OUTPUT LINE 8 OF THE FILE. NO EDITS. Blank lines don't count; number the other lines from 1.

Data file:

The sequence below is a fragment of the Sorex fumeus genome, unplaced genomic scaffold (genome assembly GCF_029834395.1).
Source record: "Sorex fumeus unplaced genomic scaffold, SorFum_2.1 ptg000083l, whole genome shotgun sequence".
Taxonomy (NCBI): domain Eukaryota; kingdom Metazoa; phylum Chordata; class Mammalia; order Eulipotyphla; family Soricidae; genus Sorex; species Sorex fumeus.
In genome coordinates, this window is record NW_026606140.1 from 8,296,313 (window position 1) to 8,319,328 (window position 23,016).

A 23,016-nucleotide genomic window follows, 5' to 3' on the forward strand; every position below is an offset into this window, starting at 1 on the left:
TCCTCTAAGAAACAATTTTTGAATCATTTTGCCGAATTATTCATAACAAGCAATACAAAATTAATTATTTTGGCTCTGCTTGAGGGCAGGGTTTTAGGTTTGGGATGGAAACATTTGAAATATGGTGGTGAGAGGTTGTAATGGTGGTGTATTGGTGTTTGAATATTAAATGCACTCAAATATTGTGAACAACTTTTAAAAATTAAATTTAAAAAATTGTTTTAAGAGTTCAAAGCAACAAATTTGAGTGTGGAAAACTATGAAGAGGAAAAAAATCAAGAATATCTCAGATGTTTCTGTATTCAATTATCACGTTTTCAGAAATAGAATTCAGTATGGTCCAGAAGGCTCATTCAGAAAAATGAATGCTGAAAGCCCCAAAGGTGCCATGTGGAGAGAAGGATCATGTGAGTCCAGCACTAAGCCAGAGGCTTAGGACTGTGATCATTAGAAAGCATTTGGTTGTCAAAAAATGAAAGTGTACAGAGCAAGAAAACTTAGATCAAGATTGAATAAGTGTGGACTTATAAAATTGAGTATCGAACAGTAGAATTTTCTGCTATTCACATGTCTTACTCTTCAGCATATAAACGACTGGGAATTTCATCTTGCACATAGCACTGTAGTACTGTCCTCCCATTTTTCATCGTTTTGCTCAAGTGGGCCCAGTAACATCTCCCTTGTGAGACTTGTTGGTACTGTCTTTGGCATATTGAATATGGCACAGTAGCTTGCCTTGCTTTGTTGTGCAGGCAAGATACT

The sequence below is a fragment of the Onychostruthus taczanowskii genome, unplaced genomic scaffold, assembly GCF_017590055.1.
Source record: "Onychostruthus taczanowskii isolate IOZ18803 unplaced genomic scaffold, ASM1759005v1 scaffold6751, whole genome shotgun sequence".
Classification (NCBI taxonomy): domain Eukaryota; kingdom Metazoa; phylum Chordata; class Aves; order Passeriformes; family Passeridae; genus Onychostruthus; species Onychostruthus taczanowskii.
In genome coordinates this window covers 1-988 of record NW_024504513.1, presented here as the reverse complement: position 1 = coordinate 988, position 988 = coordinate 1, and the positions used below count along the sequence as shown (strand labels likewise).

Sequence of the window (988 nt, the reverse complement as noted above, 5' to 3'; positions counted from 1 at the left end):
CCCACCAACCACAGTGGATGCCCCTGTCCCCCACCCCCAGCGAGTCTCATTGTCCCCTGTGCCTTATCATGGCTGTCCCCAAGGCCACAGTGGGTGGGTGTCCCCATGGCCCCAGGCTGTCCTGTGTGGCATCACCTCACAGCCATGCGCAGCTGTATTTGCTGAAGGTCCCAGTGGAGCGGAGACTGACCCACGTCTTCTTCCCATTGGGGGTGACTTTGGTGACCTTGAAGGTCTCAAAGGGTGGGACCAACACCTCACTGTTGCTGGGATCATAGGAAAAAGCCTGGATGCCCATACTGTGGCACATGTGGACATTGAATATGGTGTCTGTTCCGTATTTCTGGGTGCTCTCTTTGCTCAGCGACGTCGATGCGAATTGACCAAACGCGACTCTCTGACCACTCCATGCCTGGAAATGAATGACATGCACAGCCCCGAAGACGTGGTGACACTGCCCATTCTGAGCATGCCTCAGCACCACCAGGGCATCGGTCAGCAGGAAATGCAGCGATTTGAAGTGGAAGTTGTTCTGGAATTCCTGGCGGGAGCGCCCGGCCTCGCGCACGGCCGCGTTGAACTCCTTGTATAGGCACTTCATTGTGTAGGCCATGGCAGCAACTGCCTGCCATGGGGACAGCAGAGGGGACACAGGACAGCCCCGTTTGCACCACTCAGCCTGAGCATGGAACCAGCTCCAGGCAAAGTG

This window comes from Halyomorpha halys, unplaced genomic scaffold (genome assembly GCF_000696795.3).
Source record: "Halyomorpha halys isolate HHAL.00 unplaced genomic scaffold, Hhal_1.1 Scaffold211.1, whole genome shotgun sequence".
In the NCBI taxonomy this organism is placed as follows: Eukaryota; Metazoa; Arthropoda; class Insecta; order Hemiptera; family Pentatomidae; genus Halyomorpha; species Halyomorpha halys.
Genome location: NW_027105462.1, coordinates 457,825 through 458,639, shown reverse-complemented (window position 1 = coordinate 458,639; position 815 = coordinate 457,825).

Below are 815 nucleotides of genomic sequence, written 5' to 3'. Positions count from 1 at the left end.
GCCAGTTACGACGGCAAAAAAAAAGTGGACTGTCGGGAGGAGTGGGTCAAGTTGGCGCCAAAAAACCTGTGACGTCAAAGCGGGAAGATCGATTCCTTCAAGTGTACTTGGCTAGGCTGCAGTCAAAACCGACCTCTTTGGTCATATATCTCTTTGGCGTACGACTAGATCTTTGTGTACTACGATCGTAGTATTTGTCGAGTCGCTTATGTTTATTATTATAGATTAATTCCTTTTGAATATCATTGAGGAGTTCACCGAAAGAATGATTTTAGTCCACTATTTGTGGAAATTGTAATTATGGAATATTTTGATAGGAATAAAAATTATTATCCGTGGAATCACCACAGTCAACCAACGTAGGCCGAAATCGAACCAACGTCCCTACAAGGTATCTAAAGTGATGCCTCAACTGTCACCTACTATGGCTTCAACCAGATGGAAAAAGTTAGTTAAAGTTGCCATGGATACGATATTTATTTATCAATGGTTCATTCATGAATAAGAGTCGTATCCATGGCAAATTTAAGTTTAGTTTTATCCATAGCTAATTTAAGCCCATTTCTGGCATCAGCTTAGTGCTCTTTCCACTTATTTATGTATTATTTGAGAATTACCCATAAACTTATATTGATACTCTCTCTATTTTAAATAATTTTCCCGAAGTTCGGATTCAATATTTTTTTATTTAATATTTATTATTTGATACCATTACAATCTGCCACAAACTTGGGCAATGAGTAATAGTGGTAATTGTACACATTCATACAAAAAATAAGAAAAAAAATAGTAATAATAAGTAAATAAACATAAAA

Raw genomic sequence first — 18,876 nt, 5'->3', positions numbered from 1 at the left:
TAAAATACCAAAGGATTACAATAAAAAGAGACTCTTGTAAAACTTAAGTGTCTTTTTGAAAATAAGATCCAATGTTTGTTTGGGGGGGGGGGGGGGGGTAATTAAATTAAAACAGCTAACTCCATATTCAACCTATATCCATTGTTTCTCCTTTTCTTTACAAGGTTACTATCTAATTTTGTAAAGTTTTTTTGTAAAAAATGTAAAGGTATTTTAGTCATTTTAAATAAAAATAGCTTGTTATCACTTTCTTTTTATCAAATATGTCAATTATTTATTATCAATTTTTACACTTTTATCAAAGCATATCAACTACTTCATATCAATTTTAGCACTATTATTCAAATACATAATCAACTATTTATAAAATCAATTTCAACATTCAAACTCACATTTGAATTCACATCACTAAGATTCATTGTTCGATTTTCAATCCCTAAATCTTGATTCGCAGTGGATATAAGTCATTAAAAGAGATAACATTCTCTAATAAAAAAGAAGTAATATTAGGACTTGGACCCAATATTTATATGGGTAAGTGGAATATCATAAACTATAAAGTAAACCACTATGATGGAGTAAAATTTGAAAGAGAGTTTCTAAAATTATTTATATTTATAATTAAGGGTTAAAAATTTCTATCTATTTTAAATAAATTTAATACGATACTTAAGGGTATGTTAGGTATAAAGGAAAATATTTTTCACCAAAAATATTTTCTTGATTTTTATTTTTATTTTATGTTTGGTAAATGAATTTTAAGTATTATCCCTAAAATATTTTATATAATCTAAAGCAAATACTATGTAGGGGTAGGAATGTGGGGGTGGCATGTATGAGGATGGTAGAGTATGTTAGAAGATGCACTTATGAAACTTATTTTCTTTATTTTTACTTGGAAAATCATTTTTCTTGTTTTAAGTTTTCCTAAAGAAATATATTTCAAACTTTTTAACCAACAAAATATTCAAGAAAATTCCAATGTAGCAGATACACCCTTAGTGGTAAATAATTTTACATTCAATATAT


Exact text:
Source record: "Onychostruthus taczanowskii isolate IOZ18803 unplaced genomic scaffold, ASM1759005v1 scaffold6751, whole genome shotgun sequence".